Canzone: On the Death of Beatrice Portinari

Albeit my prayers have not so long delay'd,
But craved for thee, ere this, that Pity and Love
Which only bring our heavy life some rest;
Yet is not now the time so much o'erstay'd
But that these words of mine which tow'rds thee move
Must find thee still with spirit dispossess'd,
And say to thee: " In Heaven she now is bless'd,
Even as the blessed name men called her by;"
While thou dost ever cry,
" Alas! the blessing of mine eyes is flown!"
Behold, these words set down
Are needed still, for still thou sorrowest.
Then hearken; I would yield advisedly
Some comfort: Stay these sighs; give ear to me.

We know for certain that in this blind world
Each man's subsistence is of grief and pain,
Still trailed by fortune through all bitterness.
Blessed the soul which, when its flesh is furl'd
Within a shroud, rejoicing doth attain
To Heaven itself, made free of earthly stress.
Then wherefore sighs thy heart in abjectness,
Which for her triumph should exult aloud?
For He the Lord our God
Hath called her, hearkening what her Angel said,
To have Heaven perfected.
Each saint for a new thing beholds her face,
And she the face of our Redemption sees,
Conversing with immortal substances.

Why now do pangs of torment clutch thy heart
Which with thy love should make thee overjoy'd,
As him whose intellect hath passed the skies?
Behold, the spirits of thy life depart
Daily to Heaven with her, they so are buoy'd
With their desire, and Love so bids them rise.
O God! and thou, a man whom God made wise,
To nurse a charge of care, and love the same!
I bid thee in His Name
From sin of sighing grief to hold thy breath,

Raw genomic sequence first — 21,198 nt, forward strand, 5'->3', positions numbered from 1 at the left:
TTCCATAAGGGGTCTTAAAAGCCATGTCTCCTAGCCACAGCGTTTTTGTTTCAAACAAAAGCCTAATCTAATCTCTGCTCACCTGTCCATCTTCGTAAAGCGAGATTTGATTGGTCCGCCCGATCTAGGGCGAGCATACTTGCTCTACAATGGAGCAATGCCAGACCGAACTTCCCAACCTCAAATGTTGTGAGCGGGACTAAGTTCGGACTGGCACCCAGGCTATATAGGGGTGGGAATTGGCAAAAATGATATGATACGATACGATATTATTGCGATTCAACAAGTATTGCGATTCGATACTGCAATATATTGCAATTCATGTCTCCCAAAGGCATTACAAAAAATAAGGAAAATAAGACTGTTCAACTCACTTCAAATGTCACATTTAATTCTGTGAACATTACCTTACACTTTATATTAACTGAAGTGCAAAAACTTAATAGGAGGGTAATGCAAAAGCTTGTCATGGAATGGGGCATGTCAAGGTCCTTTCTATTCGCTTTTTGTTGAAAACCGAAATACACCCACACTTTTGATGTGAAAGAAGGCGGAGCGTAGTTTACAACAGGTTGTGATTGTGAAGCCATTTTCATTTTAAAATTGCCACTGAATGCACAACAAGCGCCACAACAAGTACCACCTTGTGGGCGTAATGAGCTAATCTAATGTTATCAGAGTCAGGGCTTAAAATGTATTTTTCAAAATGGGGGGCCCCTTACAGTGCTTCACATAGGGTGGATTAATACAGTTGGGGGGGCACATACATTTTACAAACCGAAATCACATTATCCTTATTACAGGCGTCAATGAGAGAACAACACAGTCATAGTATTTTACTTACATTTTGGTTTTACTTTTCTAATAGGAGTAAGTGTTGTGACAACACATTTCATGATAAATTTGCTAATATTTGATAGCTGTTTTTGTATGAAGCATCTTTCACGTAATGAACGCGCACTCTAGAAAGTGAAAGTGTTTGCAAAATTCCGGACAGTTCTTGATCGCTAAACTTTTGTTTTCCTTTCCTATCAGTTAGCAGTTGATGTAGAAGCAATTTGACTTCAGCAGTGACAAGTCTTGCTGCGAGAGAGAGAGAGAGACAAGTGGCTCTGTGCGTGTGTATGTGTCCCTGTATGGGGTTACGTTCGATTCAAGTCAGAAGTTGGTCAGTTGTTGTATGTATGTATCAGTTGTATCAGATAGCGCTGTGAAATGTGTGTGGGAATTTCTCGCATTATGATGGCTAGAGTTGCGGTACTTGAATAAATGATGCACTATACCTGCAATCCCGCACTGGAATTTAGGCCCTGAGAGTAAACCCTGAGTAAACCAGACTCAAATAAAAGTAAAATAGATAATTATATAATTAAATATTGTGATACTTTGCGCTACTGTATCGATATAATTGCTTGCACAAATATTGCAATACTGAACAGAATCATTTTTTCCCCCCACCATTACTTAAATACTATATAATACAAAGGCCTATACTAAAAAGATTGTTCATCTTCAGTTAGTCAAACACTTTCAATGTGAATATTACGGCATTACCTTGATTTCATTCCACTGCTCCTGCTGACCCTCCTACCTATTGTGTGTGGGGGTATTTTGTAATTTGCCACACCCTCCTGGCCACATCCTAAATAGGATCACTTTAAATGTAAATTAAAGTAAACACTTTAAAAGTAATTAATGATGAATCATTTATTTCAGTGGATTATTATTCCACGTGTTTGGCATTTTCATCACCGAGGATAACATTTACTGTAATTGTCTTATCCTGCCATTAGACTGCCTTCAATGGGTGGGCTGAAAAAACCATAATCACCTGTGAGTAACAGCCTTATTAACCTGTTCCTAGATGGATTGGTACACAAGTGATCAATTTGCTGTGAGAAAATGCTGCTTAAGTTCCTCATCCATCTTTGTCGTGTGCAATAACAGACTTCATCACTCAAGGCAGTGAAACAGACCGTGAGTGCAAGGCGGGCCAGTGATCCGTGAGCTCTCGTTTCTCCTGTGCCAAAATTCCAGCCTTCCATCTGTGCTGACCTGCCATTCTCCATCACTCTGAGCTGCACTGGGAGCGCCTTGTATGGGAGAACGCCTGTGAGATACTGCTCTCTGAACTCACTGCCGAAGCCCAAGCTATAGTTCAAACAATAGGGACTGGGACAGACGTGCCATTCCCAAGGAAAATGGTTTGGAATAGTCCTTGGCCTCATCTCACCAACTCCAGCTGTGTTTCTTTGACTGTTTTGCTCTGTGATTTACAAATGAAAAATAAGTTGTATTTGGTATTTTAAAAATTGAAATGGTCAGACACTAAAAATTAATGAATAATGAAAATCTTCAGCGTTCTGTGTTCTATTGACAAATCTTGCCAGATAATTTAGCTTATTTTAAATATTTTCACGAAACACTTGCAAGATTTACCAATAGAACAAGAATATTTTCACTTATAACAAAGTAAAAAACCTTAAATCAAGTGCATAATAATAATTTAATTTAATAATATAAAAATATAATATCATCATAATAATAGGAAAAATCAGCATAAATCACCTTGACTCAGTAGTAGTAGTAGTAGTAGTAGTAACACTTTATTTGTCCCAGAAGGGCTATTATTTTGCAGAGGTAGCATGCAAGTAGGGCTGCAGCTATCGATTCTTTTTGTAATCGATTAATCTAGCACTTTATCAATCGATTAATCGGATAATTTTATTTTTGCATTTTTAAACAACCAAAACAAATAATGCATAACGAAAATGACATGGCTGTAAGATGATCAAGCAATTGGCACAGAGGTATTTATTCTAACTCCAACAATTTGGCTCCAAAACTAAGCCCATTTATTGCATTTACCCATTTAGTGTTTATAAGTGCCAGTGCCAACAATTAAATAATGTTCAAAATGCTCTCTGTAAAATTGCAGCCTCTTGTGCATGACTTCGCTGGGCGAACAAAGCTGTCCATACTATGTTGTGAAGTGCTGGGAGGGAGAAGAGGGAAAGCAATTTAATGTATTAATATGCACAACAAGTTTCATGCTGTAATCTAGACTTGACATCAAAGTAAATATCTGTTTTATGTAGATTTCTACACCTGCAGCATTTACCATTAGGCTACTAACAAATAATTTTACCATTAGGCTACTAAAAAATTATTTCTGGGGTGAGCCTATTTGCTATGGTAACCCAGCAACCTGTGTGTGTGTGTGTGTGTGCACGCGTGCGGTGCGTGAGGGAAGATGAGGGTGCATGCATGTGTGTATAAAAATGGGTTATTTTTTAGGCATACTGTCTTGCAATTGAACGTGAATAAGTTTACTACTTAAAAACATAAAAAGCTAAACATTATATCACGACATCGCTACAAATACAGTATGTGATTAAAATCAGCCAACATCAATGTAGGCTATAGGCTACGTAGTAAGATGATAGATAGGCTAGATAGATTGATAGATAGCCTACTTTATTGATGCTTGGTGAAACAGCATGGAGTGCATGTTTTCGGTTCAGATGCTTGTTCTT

Nor let thy heart to death,
Nor harbour death's resemblance in thine eyes.
God hath her with Himself eternally,
Yet she inhabits every hour with thee.

Be comforted, Love cries, be comforted!
Devotion pleads, Peace, for the love of God!
O yield thyself to prayers so full of grace;
And make thee naked now of this dull weed
Which 'neath thy foot were better to be trod;
For man through grief despairs and ends his days.
How ever shouldst thou see the lovely face
If any desperate death should once be thine?
From justice so condign
Withdraw thyself even now; that in the end
Thy heart may not offend
Against thy soul, which in the holy place,
In Heaven, still hopes to see her and to be
Within her arms. Let this hope comfort thee.

Look thou into the pleasure wherein dwells
Thy lovely lady who is in Heaven crown'd,
Who is herself thy hope in Heaven, the while
To make thy memory hallowed she avails;
Being a soul within the deep Heaven bound,
A face on thy heart painted, to beguile
Thy heart of grief which else should turn it vile.
Even as she seemed a wonder here below,
On high she seemeth so, —
Yea, better known, is there more wondrous yet.
And even as she was met
First by the angels with sweet song and smile,
Thy spirit bears her back upon the wing,
Which often in those ways is journeying.

Of thee she entertains the blessed throngs,
And says to them: " While yet my body thrave
On earth, I gat much honour which he gave,
Commending me in his commended songs."
Also she asks alway of God our Lord
To give thee peace according to His word.
Author of original: 
Cino da Pistoia
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